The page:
Review by Brittany Crowell

On the eve of receiving a lifetime achievement award, Anuncia tends to her garden.  She inspects the flowering tomatoes, not yet ripe; she speaks to the anemones, telling them the story of how she got here; and she searches for a final resting spot for the ashes of her aunt.

The Gardens of Anuncia then takes us back through the winding roads of Anuncia’s memory, weaving a tale based on the stories of director / choreographer (for this piece and countless others) Graciela Daniele.  The tale is less about Anuncia herself, but more focused on the three matriarchs who raised her, taught her to tell stories, to dance, and to be strong and outspoken.  Raised in the time of Peròn’s Argentina, the piece is an act of gratitude to these women and all those who make us who we are and help us through difficult times.

Written and with music by Michael John LaChiusa, the piece is also a love letter to his collaboration with Daniele, which began on a Lincoln Center Production, Hello Again, roughly 30 years ago.  Collaborating on countless projects, LaChiusa was inspired by the snippets of history he would hear from Daniele and decided to craft these stories into a piece about her childhood and the fierce women who helped to form the talented multi-hyphenate artist.

The ensemble cast grounds the piece: leaning into its deep emotion, while embracing its magical whimsy.  The three matriarchs, played by Andréa Burns, Mary Testa, and Eden Espinosa (theater royalty each in their own right) share the strength of women who have overcome, and provide insight into the various sensitivities and talents of Anuncia: Tia teaches her how to tell stories, Mama teaches her the beauty of the dance, and Granmama passes along her flair for the dramatics.

Our two Anuncias also embody this balance between natural and magical, at times wafting through the space in a beautifully balletic fashion, while at others leaning into the ground and the cyclical nature of the divine feminine.  Priscilla Lopez grounds us as the storyteller and self-proclaimed untrustworthy narrator, leading us fearlessly as we eagerly follow her through the story of her upbringing.  Young Anuncia is performed by a wonderful Kalyn West, who brings a childlike play to the stage along with the wisdom of one who knows what’s yet to come.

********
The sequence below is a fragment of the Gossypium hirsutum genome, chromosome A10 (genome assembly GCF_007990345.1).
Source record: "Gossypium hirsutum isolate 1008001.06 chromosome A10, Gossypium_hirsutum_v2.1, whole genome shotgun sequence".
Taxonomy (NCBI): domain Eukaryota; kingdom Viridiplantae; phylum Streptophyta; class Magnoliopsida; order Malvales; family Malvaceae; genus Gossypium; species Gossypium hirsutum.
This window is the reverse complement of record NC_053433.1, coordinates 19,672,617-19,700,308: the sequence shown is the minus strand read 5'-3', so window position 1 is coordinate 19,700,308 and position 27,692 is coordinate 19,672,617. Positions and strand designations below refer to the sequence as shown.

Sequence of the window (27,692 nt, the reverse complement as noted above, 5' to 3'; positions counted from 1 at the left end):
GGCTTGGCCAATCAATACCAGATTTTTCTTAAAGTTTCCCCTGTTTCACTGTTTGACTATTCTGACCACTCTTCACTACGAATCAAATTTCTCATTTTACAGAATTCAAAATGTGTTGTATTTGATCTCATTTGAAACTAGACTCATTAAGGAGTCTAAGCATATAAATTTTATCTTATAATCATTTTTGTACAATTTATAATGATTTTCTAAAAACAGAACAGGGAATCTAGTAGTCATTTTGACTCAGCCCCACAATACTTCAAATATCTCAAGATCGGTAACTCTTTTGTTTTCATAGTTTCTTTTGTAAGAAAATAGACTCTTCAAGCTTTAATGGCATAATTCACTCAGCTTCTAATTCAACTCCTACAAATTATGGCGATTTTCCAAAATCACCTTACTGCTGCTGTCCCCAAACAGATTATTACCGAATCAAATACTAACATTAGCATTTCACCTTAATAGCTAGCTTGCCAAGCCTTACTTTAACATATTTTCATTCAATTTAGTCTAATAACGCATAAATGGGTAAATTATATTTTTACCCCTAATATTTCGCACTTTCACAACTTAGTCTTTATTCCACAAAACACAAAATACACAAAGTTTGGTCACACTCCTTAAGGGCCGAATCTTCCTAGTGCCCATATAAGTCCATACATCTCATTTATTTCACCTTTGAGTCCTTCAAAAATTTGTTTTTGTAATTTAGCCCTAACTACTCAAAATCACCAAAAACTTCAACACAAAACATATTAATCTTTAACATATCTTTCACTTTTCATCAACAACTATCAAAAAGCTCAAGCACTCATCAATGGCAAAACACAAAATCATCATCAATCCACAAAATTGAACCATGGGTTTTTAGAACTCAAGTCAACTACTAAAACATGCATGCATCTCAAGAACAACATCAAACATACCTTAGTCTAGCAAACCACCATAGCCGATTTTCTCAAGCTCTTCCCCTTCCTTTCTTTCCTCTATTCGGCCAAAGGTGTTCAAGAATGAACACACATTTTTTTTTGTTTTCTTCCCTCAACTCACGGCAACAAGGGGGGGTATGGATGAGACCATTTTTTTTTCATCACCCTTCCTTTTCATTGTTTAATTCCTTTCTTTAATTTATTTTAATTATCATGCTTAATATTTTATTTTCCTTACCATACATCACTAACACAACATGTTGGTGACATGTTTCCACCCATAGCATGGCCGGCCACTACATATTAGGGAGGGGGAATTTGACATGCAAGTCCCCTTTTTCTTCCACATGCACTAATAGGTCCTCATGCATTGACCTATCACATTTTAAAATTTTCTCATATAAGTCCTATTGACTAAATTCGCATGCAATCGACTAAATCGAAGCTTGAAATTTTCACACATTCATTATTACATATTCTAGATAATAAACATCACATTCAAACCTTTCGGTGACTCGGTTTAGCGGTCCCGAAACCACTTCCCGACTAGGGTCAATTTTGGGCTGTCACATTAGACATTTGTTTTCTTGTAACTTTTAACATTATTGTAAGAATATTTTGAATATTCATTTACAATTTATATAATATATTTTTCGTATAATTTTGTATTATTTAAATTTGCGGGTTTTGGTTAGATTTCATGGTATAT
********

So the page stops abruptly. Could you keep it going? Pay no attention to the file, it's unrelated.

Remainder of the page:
The set highlights the magical realism at play.  Many hanging flowers placed at length along floor to ceiling beaded strings (designed by Mark Wendland) set the stage for trees, prison cells, house walls, and other dimensions as they are given color and light by the design of Jules Fisher and Peggy Eisenhaur (recreated for this production by David Lander).

The Gardens of Anuncia is a wonderfully magical and heartfelt piece.  It is less concerned about what is real and more concerned about what is meaningful.  As our narrator tells us, some memories can be changed – others are too important to change.  And as Anuncia tends to her garden with soil and water and nourishment, she is also tending to the audience by refilling our cup with beloved memories and tales that teach us too to be strong, stand up for our beliefs, follow our dreams, and give love (and thanks) to those who uplift us.


THE GARDENS OF ANUNCIA – written by Michael John LaChiusa; directed & choreographed by Graciele Daniele

FEATURING – Priscilla Lopez (older Anuncia); Kalyn West (Younger Anuncia); Andréa Burns (Tia); Mary Testa (Granmama); Eden Espinosa (Mama); Enrique Acevedo (Granpapa / That Man / The Priest / Mustache Brother) & Tally Sessions (The Deer / Mustache Brother)

With sets by Mark Wendland; costumes by Toni-Leslie James; lighting by Jules Fisher & Peggy Eisenhaur; lighting design recreated by David Lander; sound design by Drew Levy; orchestrations by Michael Starobin; music direction by Deborah Abramson; and co-choreography by Alex Sanchez.  Produced by Lincoln Center Theater: André Bishop, artistic director; Adam Siegel, managing director; Naomi Grabel, executive director of development and planning.  Mitzi E. Newhouse Theater (150 West 65 Street).